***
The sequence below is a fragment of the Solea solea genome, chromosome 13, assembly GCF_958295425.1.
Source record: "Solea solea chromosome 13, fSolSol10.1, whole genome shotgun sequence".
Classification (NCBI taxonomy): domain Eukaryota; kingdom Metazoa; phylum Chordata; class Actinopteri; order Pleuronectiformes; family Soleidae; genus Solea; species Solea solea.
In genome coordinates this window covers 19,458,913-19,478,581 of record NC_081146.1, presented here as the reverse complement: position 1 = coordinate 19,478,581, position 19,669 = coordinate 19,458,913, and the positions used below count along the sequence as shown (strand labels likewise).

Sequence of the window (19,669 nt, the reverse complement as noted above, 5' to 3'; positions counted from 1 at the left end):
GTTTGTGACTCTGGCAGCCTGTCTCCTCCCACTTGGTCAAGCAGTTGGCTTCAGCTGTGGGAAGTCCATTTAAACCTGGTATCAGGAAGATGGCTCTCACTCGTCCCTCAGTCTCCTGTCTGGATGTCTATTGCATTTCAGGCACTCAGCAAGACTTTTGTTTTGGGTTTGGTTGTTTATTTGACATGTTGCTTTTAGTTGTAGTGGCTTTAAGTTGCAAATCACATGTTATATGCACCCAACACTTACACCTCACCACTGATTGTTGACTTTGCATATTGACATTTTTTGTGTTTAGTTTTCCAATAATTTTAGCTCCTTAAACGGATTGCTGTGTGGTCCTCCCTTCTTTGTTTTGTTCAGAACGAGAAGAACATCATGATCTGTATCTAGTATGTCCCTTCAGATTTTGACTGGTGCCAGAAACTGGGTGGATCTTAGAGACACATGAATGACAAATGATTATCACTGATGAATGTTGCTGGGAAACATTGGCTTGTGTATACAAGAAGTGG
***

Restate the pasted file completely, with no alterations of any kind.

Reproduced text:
The sequence below is a fragment of the Solea solea genome, chromosome 13, assembly GCF_958295425.1.
Source record: "Solea solea chromosome 13, fSolSol10.1, whole genome shotgun sequence".
Classification (NCBI taxonomy): domain Eukaryota; kingdom Metazoa; phylum Chordata; class Actinopteri; order Pleuronectiformes; family Soleidae; genus Solea; species Solea solea.
In genome coordinates this window covers 19,458,913-19,478,581 of record NC_081146.1, presented here as the reverse complement: position 1 = coordinate 19,478,581, position 19,669 = coordinate 19,458,913, and the positions used below count along the sequence as shown (strand labels likewise).

Sequence of the window (19,669 nt, the reverse complement as noted above, 5' to 3'; positions counted from 1 at the left end):
GTTTGTGACTCTGGCAGCCTGTCTCCTCCCACTTGGTCAAGCAGTTGGCTTCAGCTGTGGGAAGTCCATTTAAACCTGGTATCAGGAAGATGGCTCTCACTCGTCCCTCAGTCTCCTGTCTGGATGTCTATTGCATTTCAGGCACTCAGCAAGACTTTTGTTTTGGGTTTGGTTGTTTATTTGACATGTTGCTTTTAGTTGTAGTGGCTTTAAGTTGCAAATCACATGTTATATGCACCCAACACTTACACCTCACCACTGATTGTTGACTTTGCATATTGACATTTTTTGTGTTTAGTTTTCCAATAATTTTAGCTCCTTAAACGGATTGCTGTGTGGTCCTCCCTTCTTTGTTTTGTTCAGAACGAGAAGAACATCATGATCTGTATCTAGTATGTCCCTTCAGATTTTGACTGGTGCCAGAAACTGGGTGGATCTTAGAGACACATGAATGACAAATGATTATCACTGATGAATGTTGCTGGGAAACATTGGCTTGTGTATACAAGAAGTGG